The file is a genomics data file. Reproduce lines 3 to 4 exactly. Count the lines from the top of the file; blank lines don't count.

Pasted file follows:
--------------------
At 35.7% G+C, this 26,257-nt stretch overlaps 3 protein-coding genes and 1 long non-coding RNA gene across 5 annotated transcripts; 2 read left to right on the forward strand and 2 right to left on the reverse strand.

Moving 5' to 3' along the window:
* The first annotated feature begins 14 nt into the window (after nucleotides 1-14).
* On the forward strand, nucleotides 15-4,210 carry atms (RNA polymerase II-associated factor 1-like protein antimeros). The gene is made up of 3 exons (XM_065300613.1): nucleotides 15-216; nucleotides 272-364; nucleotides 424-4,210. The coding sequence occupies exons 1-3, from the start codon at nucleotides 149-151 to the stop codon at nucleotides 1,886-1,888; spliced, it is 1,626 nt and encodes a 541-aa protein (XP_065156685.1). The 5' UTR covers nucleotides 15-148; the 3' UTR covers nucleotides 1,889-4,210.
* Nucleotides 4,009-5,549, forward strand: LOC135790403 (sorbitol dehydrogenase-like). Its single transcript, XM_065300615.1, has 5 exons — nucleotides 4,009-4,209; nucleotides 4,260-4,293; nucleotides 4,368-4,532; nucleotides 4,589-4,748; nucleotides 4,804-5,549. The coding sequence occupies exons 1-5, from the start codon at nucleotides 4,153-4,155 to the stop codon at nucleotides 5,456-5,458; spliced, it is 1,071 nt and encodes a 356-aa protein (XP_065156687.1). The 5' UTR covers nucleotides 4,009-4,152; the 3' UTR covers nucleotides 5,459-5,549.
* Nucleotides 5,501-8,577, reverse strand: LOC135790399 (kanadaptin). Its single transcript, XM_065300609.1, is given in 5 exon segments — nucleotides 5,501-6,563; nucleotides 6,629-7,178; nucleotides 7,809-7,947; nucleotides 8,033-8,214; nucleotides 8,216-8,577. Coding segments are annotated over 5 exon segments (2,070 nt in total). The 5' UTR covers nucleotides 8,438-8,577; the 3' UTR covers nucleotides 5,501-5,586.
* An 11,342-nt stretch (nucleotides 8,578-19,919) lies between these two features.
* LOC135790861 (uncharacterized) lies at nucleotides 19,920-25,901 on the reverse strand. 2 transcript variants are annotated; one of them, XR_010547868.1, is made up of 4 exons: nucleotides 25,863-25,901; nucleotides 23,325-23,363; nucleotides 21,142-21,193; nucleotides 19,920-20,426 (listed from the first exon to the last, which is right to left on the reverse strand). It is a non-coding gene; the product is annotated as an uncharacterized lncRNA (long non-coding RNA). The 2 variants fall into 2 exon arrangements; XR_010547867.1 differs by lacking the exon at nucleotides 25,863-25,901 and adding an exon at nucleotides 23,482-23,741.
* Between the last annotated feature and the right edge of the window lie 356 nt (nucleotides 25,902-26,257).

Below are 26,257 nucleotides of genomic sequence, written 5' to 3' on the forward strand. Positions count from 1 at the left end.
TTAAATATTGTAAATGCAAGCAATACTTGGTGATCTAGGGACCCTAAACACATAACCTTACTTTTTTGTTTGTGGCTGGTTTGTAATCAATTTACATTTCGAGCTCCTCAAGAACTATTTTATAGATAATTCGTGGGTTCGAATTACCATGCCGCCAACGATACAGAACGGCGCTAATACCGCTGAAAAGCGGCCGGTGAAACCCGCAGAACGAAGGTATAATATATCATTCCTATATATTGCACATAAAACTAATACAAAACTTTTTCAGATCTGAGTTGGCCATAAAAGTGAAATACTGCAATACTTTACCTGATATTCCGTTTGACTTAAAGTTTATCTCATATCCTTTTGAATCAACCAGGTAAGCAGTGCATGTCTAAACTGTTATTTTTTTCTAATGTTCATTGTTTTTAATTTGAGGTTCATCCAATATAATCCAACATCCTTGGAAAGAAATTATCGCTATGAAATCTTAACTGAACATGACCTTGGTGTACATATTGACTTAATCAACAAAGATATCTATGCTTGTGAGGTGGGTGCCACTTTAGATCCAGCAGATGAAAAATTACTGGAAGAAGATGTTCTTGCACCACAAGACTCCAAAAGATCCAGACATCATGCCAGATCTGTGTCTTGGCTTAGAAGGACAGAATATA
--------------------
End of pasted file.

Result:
* The first annotated feature begins 14 nt into the window (after nucleotides 1-14).
* On the forward strand, nucleotides 15-4,210 carry atms (RNA polymerase II-associated factor 1-like protein antimeros). The gene is made up of 3 exons (XM_065300613.1): nucleotides 15-216; nucleotides 272-364; nucleotides 424-4,210. The coding sequence occupies exons 1-3, from the start codon at nucleotides 149-151 to the stop codon at nucleotides 1,886-1,888; spliced, it is 1,626 nt and encodes a 541-aa protein (XP_065156685.1). The 5' UTR covers nucleotides 15-148; the 3' UTR covers nucleotides 1,889-4,210.